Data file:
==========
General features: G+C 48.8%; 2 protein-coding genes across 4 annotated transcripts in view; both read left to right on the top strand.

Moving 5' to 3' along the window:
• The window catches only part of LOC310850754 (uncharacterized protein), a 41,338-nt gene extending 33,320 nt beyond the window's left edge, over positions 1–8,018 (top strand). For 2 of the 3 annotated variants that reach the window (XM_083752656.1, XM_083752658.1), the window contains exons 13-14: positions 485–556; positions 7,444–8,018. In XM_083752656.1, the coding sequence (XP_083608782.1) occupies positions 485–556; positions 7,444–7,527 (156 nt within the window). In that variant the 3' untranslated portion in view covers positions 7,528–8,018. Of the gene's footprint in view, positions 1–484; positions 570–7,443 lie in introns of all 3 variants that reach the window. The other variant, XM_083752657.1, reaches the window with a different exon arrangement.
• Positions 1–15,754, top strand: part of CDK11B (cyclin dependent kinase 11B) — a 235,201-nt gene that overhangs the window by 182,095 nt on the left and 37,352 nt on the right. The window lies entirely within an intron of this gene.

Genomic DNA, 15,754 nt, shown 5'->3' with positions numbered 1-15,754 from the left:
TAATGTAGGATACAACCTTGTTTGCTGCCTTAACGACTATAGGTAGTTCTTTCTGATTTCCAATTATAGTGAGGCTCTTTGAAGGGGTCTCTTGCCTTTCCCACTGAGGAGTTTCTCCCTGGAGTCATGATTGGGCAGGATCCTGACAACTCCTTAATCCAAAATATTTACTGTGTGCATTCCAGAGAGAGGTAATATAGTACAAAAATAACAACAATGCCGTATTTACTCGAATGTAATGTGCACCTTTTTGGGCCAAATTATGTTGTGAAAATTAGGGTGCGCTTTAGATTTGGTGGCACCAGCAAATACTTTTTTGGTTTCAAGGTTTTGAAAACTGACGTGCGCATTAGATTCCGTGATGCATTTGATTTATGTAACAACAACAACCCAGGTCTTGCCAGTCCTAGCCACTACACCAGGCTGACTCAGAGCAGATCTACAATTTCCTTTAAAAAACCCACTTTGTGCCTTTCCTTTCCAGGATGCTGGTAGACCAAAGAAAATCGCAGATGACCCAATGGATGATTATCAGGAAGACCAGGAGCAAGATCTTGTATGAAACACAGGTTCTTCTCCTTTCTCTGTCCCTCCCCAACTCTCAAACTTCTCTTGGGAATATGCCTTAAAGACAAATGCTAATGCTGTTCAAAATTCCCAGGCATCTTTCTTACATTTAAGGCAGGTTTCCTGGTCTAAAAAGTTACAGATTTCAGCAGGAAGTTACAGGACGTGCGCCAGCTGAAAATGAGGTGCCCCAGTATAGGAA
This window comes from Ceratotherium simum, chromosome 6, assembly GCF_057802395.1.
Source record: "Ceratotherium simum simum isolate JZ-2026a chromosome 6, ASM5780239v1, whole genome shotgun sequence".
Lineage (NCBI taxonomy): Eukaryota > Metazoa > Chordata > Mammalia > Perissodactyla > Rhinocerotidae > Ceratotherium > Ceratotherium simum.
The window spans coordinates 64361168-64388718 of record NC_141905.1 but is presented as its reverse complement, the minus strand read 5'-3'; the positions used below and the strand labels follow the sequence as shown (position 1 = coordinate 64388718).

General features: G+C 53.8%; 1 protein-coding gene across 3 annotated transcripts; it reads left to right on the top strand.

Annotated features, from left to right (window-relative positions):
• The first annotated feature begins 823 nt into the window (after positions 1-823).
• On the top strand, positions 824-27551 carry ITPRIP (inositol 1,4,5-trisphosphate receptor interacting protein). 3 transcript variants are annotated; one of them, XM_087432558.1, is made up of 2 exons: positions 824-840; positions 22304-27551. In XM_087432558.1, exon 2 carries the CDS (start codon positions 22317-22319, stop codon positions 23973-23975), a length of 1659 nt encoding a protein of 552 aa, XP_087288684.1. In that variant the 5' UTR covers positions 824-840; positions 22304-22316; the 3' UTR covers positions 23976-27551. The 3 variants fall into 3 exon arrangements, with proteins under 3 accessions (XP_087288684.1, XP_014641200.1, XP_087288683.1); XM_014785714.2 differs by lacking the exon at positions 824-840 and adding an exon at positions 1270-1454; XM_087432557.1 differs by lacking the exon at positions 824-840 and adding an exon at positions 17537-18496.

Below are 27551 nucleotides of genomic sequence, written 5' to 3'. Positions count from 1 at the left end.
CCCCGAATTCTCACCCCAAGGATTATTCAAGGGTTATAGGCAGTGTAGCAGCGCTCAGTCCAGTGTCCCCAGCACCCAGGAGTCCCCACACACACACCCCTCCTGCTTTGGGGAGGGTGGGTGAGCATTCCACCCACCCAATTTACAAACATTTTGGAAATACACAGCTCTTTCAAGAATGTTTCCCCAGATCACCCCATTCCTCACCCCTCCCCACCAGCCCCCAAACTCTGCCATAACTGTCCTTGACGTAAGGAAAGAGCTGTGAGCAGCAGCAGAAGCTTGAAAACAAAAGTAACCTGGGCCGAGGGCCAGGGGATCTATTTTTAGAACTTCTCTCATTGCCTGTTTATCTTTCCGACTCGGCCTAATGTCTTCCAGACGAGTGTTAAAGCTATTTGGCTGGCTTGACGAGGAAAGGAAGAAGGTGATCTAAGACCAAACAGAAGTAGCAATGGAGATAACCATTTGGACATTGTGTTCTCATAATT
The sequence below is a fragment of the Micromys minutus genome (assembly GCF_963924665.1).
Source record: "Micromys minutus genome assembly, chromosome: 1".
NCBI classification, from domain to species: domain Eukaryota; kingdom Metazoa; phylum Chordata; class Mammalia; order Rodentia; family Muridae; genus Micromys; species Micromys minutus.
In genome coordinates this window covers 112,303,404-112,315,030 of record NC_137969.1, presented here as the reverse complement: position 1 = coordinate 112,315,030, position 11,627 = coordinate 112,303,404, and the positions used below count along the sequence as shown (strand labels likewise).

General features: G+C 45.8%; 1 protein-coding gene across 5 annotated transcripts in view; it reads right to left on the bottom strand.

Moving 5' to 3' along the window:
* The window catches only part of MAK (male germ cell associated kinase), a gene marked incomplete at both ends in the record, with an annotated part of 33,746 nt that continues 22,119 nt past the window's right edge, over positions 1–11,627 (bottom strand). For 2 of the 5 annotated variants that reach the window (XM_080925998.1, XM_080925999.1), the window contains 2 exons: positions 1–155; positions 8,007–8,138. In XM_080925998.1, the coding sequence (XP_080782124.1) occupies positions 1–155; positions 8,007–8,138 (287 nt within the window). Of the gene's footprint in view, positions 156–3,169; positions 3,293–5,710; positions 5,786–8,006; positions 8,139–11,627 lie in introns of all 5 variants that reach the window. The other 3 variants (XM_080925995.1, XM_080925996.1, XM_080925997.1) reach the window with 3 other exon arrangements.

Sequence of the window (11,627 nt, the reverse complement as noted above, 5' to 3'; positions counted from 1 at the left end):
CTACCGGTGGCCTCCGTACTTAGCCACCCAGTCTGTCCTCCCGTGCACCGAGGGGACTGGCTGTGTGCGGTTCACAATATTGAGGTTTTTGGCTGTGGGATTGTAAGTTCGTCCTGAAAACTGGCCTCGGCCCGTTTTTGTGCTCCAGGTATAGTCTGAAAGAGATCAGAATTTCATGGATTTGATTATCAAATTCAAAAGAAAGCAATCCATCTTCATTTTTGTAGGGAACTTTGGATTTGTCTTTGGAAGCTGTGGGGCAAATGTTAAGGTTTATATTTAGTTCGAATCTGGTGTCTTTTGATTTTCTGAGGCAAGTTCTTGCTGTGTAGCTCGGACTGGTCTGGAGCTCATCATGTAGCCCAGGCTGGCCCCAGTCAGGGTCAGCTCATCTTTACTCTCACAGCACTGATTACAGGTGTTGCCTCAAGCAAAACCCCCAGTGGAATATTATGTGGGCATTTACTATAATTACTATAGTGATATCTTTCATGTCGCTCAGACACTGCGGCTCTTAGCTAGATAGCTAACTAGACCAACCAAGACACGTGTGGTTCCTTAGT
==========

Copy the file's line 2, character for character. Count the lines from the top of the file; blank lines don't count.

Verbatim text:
Moving 5' to 3' along the window: